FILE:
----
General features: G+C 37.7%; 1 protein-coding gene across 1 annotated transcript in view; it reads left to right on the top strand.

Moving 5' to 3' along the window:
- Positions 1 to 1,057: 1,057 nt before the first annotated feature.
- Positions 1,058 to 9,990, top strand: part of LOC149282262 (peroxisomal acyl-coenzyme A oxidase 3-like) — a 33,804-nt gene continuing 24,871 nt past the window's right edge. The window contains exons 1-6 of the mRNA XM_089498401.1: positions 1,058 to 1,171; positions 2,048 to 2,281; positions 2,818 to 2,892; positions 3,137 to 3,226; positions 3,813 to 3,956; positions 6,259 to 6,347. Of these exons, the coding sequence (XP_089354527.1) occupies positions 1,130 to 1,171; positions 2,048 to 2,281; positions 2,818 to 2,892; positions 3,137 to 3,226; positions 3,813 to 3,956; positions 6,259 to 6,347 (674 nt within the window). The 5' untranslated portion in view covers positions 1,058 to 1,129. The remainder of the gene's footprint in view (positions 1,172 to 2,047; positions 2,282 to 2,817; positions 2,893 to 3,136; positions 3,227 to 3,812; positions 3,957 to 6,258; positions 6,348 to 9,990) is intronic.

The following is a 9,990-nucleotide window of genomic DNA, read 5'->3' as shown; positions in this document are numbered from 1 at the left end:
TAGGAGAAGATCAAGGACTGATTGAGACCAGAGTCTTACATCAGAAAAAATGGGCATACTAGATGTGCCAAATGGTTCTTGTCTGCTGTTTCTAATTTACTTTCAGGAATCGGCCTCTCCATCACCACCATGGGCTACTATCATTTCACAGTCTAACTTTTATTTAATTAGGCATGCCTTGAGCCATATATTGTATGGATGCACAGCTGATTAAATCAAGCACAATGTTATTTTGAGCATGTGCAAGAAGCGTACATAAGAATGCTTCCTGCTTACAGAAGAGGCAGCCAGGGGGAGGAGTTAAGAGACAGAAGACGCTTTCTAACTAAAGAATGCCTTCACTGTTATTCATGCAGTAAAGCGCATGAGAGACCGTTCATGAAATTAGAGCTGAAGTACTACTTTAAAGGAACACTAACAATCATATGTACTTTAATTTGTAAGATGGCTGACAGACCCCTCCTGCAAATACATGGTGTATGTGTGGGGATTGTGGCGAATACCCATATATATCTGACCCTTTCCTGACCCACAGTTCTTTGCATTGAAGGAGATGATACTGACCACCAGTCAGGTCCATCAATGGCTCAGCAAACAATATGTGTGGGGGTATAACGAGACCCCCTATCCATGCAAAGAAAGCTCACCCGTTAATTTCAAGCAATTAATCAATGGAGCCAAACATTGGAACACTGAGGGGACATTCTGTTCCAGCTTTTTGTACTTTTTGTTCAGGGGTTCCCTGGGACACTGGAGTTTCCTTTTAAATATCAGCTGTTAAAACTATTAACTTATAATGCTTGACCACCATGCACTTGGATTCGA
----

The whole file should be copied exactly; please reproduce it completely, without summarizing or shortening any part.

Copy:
General features: G+C 37.7%; 1 protein-coding gene across 1 annotated transcript in view; it reads left to right on the top strand.

Moving 5' to 3' along the window:
- Positions 1 to 1,057: 1,057 nt before the first annotated feature.
- Positions 1,058 to 9,990, top strand: part of LOC149282262 (peroxisomal acyl-coenzyme A oxidase 3-like) — a 33,804-nt gene continuing 24,871 nt past the window's right edge. The window contains exons 1-6 of the mRNA XM_089498401.1: positions 1,058 to 1,171; positions 2,048 to 2,281; positions 2,818 to 2,892; positions 3,137 to 3,226; positions 3,813 to 3,956; positions 6,259 to 6,347. Of these exons, the coding sequence (XP_089354527.1) occupies positions 1,130 to 1,171; positions 2,048 to 2,281; positions 2,818 to 2,892; positions 3,137 to 3,226; positions 3,813 to 3,956; positions 6,259 to 6,347 (674 nt within the window). The 5' untranslated portion in view covers positions 1,058 to 1,129. The remainder of the gene's footprint in view (positions 1,172 to 2,047; positions 2,282 to 2,817; positions 2,893 to 3,136; positions 3,227 to 3,812; positions 3,957 to 6,258; positions 6,348 to 9,990) is intronic.

The following is a 9,990-nucleotide window of genomic DNA, read 5'->3' as shown; positions in this document are numbered from 1 at the left end:
TAGGAGAAGATCAAGGACTGATTGAGACCAGAGTCTTACATCAGAAAAAATGGGCATACTAGATGTGCCAAATGGTTCTTGTCTGCTGTTTCTAATTTACTTTCAGGAATCGGCCTCTCCATCACCACCATGGGCTACTATCATTTCACAGTCTAACTTTTATTTAATTAGGCATGCCTTGAGCCATATATTGTATGGATGCACAGCTGATTAAATCAAGCACAATGTTATTTTGAGCATGTGCAAGAAGCGTACATAAGAATGCTTCCTGCTTACAGAAGAGGCAGCCAGGGGGAGGAGTTAAGAGACAGAAGACGCTTTCTAACTAAAGAATGCCTTCACTGTTATTCATGCAGTAAAGCGCATGAGAGACCGTTCATGAAATTAGAGCTGAAGTACTACTTTAAAGGAACACTAACAATCATATGTACTTTAATTTGTAAGATGGCTGACAGACCCCTCCTGCAAATACATGGTGTATGTGTGGGGATTGTGGCGAATACCCATATATATCTGACCCTTTCCTGACCCACAGTTCTTTGCATTGAAGGAGATGATACTGACCACCAGTCAGGTCCATCAATGGCTCAGCAAACAATATGTGTGGGGGTATAACGAGACCCCCTATCCATGCAAAGAAAGCTCACCCGTTAATTTCAAGCAATTAATCAATGGAGCCAAACATTGGAACACTGAGGGGACATTCTGTTCCAGCTTTTTGTACTTTTTGTTCAGGGGTTCCCTGGGACACTGGAGTTTCCTTTTAAATATCAGCTGTTAAAACTATTAACTTATAATGCTTGACCACCATGCACTTGGATTCGA